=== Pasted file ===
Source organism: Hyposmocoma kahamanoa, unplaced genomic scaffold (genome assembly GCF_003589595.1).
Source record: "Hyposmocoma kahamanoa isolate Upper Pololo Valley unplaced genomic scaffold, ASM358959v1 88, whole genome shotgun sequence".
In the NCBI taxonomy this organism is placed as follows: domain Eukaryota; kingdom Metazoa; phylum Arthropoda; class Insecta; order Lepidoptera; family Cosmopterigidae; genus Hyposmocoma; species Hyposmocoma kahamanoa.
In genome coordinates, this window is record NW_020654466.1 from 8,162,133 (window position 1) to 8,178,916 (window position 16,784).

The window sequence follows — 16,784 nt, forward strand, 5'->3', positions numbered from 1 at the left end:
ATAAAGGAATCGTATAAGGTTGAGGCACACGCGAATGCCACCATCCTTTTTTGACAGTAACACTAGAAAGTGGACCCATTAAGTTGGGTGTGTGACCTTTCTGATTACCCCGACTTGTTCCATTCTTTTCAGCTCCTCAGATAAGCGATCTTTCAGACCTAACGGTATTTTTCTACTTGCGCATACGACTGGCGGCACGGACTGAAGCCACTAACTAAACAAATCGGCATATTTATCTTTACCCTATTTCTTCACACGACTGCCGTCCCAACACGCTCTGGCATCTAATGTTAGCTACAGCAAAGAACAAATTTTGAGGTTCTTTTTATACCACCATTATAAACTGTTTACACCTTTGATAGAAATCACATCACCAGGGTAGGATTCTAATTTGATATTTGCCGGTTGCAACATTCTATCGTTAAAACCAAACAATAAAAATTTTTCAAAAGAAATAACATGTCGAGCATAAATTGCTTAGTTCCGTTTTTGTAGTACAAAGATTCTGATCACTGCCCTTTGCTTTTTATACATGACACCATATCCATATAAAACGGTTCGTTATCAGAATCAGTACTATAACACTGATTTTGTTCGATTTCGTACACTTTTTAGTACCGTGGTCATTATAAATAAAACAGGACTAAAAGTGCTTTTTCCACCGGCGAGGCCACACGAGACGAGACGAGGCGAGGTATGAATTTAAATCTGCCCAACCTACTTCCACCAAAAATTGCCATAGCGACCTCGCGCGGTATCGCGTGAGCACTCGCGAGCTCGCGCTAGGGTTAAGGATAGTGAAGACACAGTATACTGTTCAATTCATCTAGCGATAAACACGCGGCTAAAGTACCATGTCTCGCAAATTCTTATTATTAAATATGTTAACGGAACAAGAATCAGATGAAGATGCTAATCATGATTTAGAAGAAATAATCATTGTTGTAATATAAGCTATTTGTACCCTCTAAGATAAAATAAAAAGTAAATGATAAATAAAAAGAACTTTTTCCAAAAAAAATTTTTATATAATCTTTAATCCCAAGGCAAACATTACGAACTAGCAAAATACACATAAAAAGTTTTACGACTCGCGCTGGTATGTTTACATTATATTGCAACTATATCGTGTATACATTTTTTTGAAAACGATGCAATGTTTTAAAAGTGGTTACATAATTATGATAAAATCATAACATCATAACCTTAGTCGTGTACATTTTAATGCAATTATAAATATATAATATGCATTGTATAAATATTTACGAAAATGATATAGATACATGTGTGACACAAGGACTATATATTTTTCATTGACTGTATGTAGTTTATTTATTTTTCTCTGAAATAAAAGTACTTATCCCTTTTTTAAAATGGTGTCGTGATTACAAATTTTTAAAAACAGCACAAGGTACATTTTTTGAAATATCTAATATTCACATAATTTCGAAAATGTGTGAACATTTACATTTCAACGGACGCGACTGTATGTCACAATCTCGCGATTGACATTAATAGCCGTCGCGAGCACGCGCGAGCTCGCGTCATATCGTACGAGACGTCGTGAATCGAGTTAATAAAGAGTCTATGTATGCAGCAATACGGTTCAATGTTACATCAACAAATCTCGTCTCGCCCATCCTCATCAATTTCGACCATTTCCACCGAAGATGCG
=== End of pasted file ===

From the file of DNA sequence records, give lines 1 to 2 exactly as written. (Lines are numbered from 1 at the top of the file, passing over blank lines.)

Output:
Source organism: Hyposmocoma kahamanoa, unplaced genomic scaffold (genome assembly GCF_003589595.1).
Source record: "Hyposmocoma kahamanoa isolate Upper Pololo Valley unplaced genomic scaffold, ASM358959v1 88, whole genome shotgun sequence".